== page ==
Hilton Head resident Logan Cambron apparently has a way with alligators, chickens — and state road officials.
After months of patrolling Point Comfort Road in a chicken costume, Cambron, known for wrangling and saving a 10-foot alligator all by himself, celebrated the installation of a speed limit sign on his street on Wednesday.
The speed limit was lowered to 25 mph in June, but the sign was installed on Wednesday afternoon, Cambron told the Island Packet.
Cambron’s one-of-a-kind quest against speeders began earlier this year when one of his pet chickens was hit by a speeding driver.
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The chicken survived, but Cambron took the opportunity to mobilize.
He first started a petition asking government officials to reduce the speed from 30 mph to 20 mph.
He told the Island Packet he also made calls to town and SCDOT officials to get the speed limit reduced.
When he said that didn’t yield any results, Cambron tried a more creative approach. In April, he started patrolling his neighborhood wearing a chicken suit — holding a radar gun in one hand and a sign that said “slow the cluck down” in the other.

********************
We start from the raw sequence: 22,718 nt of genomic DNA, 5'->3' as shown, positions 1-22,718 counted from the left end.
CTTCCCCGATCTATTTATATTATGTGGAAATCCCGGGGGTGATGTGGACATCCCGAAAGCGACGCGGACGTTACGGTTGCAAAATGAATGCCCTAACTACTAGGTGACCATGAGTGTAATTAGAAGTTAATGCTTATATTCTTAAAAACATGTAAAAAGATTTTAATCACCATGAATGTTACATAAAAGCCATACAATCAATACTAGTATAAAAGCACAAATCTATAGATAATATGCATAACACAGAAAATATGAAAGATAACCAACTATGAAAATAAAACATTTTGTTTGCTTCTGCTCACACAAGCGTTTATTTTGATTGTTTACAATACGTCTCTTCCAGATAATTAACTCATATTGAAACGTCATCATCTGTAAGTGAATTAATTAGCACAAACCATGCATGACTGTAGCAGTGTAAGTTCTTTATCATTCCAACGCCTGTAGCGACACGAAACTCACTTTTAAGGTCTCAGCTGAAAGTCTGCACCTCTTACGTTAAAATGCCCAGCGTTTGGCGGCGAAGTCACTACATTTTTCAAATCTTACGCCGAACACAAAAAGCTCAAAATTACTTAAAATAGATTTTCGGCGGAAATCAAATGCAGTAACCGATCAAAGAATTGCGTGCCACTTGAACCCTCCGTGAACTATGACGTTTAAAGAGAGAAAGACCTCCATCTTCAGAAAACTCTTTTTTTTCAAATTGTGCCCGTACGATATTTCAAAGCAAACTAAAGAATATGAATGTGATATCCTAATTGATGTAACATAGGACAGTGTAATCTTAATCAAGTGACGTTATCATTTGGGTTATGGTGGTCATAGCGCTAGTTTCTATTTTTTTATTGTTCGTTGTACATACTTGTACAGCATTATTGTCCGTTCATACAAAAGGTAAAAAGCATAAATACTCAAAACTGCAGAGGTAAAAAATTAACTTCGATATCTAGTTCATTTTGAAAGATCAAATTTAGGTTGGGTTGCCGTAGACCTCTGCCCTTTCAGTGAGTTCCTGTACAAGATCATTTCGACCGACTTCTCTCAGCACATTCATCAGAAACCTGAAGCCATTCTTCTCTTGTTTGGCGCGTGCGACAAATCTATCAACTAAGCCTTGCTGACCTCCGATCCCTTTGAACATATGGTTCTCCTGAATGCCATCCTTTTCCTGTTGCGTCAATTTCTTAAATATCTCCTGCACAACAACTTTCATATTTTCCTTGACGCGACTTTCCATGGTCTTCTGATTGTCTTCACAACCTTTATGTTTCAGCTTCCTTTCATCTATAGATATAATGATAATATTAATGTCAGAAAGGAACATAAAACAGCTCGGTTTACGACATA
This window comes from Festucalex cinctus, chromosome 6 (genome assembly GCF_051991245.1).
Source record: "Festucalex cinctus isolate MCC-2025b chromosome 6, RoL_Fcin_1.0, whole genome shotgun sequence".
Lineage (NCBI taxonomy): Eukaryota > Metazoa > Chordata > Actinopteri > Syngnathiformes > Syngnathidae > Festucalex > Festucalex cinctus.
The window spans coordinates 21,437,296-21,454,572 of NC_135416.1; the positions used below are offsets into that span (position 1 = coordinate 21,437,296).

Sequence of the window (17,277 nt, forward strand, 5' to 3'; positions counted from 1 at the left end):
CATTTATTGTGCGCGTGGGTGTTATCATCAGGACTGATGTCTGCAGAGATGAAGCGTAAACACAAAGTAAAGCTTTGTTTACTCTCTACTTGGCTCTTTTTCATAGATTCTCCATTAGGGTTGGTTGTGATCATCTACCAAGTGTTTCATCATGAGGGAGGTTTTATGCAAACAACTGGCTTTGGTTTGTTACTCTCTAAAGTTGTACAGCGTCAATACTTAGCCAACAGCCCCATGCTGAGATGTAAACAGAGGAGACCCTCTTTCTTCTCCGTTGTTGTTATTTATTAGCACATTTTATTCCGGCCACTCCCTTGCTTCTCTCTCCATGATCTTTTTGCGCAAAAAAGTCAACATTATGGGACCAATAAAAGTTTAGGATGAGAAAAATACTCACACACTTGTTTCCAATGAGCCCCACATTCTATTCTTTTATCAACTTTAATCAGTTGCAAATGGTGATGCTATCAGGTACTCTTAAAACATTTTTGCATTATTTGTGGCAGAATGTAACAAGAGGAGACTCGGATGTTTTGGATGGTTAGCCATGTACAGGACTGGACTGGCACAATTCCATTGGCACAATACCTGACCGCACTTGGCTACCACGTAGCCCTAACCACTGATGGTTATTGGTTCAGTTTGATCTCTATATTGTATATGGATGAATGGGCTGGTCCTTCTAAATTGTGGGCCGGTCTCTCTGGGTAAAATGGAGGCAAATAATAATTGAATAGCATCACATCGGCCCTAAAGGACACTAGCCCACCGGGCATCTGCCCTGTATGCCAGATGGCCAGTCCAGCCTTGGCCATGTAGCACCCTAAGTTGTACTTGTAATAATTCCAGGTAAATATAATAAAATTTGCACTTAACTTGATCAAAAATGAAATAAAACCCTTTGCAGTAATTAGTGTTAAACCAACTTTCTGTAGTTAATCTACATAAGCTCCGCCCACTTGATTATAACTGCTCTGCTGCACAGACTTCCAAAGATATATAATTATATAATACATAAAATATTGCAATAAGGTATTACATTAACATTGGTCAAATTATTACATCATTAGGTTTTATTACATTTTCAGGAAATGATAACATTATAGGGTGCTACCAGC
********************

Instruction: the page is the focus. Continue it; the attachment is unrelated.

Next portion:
He said residents had been known to run into the street and yell at drivers for speeding, but people started getting in arguments. Cambron said the chicken suit protects him.
“Nobody wants to get their butt kicked by a 6-foot chicken,” he said.
After months of patrolling the streets, sometimes without the suit because it “gets pretty hot,” Cambron’s victory arrived in the form of a 25 mph speed limit sign that was installed this week by SCDOT.
“The news coverage definitely helped us to pressure the town and state,” he said.
He said the death of 11-year-old Charli Bobinchuck also inspired him to act. Bobinchuck was struck and killed in a crosswalk on U.S. 278 in June.
“(Her death) made it so they couldn’t ignore us any more,” Cambron said.
Cambron said he used his position on the Point Comfort property owners’ association to help get the right help from S.C. Department of Transportation.
Since most roads on Hilton Head are owned by the state, SCDOT is responsible for changing the speed limit, not the town, according to town engineer Jeff Buckalew.
“Ultimately it is their road and they are responsible,” he said.
One way to change a speed limit is to bring a request to Buckalew or town traffic engineer Darrin Shoemaker. Town staff then forwards that request to the intergovernmental and public safety committee, which reviews the citizen input on the road and forwards the request for a speed study to SCDOT.
But Cambron went straight to SCDOT to request a speed study, which the department performs to evaluate whether the speed limit should be lowered.
“He created ... caused so much attention that the DOT did the study,” Buckalew said.
While Cambron considers the sign a victory, he says he’ll continue to lobby for speed bumps on the road as a member of the Ashton Cove property owners’ association.
“We’ve made progress, but we’ve still got a way to go,” Cambron said.